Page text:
if we but “come to our senses” and open ourselves to the great gift the God gives us week after week.

Which is why we should do our best to preserve a sense of the sacred in this place – by leaving our louder conversations – and the mention of buying and selling of things – in the gathering space – in order to enhance the sense of the sacred in here – and within ourselves – as we have this brush with the divine!

Then hopefully the experience we have here – just as Abraham looking up at the stars—- and Peter, James, and John gazing upon the Transfigured Christ — may change us ————–

so that we are little better when we leave this place – than when we arrived!   —— May we ask the almighty God, as did the late Jewish Rabbi Abraham Heschel once did:  “Do not give me success, Lord – give me wonder.” The sense of awe and wonder that can profoundly change us.

And then we can say like Dr. Martin Luther King once said in Memphis, Tennessee:  “I have been to the mountaintop!”

22 November, 2018: Thanksgiving

Thanksgiving has long been one of my favorite holidays for many reasons.

It always falls on a Thursday, so that usually means Friday is also a free day – no one can go wrong with a little more rest following a full day of eating and extroverting.  You will not find me in a shopping mall on Black Friday!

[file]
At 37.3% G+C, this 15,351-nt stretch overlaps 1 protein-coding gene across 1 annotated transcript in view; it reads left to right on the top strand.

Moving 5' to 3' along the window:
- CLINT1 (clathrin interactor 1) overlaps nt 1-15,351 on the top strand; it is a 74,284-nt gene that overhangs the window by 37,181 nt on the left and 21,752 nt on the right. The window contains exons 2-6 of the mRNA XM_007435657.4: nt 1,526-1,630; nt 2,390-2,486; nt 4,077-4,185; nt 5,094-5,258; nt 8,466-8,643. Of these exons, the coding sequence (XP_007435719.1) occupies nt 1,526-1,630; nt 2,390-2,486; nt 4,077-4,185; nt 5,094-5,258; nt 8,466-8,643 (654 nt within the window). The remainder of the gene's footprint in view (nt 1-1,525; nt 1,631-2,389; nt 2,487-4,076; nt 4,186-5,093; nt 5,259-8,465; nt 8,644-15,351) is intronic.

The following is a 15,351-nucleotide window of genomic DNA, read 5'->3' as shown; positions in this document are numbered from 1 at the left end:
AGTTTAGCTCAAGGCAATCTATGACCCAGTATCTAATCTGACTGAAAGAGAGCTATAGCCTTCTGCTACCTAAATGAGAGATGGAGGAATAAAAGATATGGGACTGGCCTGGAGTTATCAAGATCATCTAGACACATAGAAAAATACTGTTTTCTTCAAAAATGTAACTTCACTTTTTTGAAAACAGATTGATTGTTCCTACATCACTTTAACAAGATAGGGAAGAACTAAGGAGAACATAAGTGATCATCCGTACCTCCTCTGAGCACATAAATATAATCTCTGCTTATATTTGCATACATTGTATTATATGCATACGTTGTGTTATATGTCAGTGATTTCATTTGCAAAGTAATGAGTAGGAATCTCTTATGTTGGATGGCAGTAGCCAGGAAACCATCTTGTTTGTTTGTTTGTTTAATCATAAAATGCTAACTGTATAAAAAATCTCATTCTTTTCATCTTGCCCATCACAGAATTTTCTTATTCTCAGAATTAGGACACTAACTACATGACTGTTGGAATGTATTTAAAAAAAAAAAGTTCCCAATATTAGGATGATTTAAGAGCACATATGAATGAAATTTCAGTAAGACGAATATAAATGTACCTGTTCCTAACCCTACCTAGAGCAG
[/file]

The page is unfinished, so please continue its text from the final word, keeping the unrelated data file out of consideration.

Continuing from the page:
And then there is the fact that the taint of commercialism hasn’t really claimed Thanksgiving in the same way it has infected Christmas and Easter, and the rest.


Plus – pecan pie and pumpkin pies are two of my favorites – although no one says you can go wrong with a good coconut cream – yes, even on Thanksgiving!

I used to think that Thanksgiving was a great holiday, too, because it was not complicated by the giving of gifts.  It’s not that I don’t appreciate both the giving and receiving of gifts – but let’s face it, true gift-giving is hard:  to do a good job you’ve got to really know the person’s passions and interests – not just some superficial information about the person.>>  You’ve got to take your time, hunt around, compare, contrast and inspect. . .

But several years ago, my attitude changed as I realized that Thanksgiving is actually full of gift-giving. . . It’s full of hospitality and welcome.  The whole day is based on gratitude.  It is fueled by the gifts of food, and drink, and time spent lingering around the table.  It’s sustained by family and friends, punctuated with story-telling, and made rich by tradition and custom.



In a world that prizes monetary value, flash, relevance, and other empty criteria — the model of Thanksgiving as gift-giving might change how we think about more than just this one day.  Perhaps we can all get just a little bit more caught up in this type of gift-giving throughout the rest of the year.